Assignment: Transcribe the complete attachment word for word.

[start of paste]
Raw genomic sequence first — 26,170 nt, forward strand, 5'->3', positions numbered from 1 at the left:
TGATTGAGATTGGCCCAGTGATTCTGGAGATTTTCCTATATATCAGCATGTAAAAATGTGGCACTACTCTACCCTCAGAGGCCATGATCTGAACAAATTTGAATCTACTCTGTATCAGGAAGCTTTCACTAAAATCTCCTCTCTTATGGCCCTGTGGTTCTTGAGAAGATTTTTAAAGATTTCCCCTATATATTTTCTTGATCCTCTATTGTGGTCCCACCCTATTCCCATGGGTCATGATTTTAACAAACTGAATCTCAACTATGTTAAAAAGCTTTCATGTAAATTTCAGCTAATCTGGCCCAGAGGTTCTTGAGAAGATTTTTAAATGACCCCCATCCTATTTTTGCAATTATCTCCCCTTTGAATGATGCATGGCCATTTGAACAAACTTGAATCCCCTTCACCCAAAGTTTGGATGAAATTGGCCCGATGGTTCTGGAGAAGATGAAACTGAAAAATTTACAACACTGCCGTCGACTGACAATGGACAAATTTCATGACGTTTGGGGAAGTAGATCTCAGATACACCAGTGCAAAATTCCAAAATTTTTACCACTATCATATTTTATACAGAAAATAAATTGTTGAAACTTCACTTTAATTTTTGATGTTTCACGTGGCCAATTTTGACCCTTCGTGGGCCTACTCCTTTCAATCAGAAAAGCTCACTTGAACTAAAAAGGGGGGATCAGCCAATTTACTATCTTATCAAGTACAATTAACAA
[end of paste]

Raw genomic sequence first — 26,170 nt, forward strand, 5'->3', positions numbered from 1 at the left:
TGATTGAGATTGGCCCAGTGATTCTGGAGATTTTCCTATATATCAGCATGTAAAAATGTGGCACTACTCTACCCTCAGAGGCCATGATCTGAACAAATTTGAATCTACTCTGTATCAGGAAGCTTTCACTAAAATCTCCTCTCTTATGGCCCTGTGGTTCTTGAGAAGATTTTTAAAGATTTCCCCTATATATTTTCTTGATCCTCTATTGTGGTCCCACCCTATTCCCATGGGTCATGATTTTAACAAACTGAATCTCAACTATGTTAAAAAGCTTTCATGTAAATTTCAGCTAATCTGGCCCAGAGGTTCTTGAGAAGATTTTTAAATGACCCCCATCCTATTTTTGCAATTATCTCCCCTTTGAATGATGCATGGCCATTTGAACAAACTTGAATCCCCTTCACCCAAAGTTTGGATGAAATTGGCCCGATGGTTCTGGAGAAGATGAAACTGAAAAATTTACAACACTGCCGTCGACTGACAATGGACAAATTTCATGACGTTTGGGGAAGTAGATCTCAGATACACCAGTGCAAAATTCCAAAATTTTTACCACTATCATATTTTATACAGAAAATAAATTGTTGAAACTTCACTTTAATTTTTGATGTTTCACGTGGCCAATTTTGACCCTTCGTGGGCCTACTCCTTTCAATCAGAAAAGCTCACTTGAACTAAAAAGGGGGGATCAGCCAATTTACTATCTTATCAAGTACAATTAACAA